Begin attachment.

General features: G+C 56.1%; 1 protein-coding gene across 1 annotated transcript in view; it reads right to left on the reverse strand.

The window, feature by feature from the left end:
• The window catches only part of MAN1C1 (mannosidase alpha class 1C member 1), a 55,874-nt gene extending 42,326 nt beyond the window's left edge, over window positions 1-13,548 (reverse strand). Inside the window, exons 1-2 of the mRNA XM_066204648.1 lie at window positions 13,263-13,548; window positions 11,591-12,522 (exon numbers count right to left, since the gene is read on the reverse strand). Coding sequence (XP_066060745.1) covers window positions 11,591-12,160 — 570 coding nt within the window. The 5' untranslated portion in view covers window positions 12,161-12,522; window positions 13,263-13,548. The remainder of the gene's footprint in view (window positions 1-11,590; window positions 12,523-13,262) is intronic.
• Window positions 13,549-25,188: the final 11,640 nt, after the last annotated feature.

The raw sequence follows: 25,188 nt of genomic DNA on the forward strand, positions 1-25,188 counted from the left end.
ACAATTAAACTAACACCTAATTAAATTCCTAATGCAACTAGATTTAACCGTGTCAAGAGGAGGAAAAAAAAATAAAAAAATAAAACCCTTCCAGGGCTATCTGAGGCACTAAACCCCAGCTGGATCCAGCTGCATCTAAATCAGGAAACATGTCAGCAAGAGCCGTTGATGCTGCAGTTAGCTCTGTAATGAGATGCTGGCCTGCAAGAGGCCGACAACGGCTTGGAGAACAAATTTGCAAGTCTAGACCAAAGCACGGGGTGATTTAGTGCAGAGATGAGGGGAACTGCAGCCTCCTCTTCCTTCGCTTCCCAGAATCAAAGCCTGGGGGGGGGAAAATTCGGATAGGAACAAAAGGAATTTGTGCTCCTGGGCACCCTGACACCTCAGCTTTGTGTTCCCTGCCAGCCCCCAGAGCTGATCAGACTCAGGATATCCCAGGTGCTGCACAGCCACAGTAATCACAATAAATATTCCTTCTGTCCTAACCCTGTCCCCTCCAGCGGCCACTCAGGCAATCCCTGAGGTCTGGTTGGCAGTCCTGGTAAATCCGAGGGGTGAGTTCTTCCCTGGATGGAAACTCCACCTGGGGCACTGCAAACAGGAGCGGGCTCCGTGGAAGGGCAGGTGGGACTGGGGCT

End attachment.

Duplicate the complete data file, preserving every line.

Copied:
General features: G+C 56.1%; 1 protein-coding gene across 1 annotated transcript in view; it reads right to left on the reverse strand.

The window, feature by feature from the left end:
• The window catches only part of MAN1C1 (mannosidase alpha class 1C member 1), a 55,874-nt gene extending 42,326 nt beyond the window's left edge, over window positions 1-13,548 (reverse strand). Inside the window, exons 1-2 of the mRNA XM_066204648.1 lie at window positions 13,263-13,548; window positions 11,591-12,522 (exon numbers count right to left, since the gene is read on the reverse strand). Coding sequence (XP_066060745.1) covers window positions 11,591-12,160 — 570 coding nt within the window. The 5' untranslated portion in view covers window positions 12,161-12,522; window positions 13,263-13,548. The remainder of the gene's footprint in view (window positions 1-11,590; window positions 12,523-13,262) is intronic.
• Window positions 13,549-25,188: the final 11,640 nt, after the last annotated feature.

The raw sequence follows: 25,188 nt of genomic DNA on the forward strand, positions 1-25,188 counted from the left end.
ACAATTAAACTAACACCTAATTAAATTCCTAATGCAACTAGATTTAACCGTGTCAAGAGGAGGAAAAAAAAATAAAAAAATAAAACCCTTCCAGGGCTATCTGAGGCACTAAACCCCAGCTGGATCCAGCTGCATCTAAATCAGGAAACATGTCAGCAAGAGCCGTTGATGCTGCAGTTAGCTCTGTAATGAGATGCTGGCCTGCAAGAGGCCGACAACGGCTTGGAGAACAAATTTGCAAGTCTAGACCAAAGCACGGGGTGATTTAGTGCAGAGATGAGGGGAACTGCAGCCTCCTCTTCCTTCGCTTCCCAGAATCAAAGCCTGGGGGGGGGAAAATTCGGATAGGAACAAAAGGAATTTGTGCTCCTGGGCACCCTGACACCTCAGCTTTGTGTTCCCTGCCAGCCCCCAGAGCTGATCAGACTCAGGATATCCCAGGTGCTGCACAGCCACAGTAATCACAATAAATATTCCTTCTGTCCTAACCCTGTCCCCTCCAGCGGCCACTCAGGCAATCCCTGAGGTCTGGTTGGCAGTCCTGGTAAATCCGAGGGGTGAGTTCTTCCCTGGATGGAAACTCCACCTGGGGCACTGCAAACAGGAGCGGGCTCCGTGGAAGGGCAGGTGGGACTGGGGCT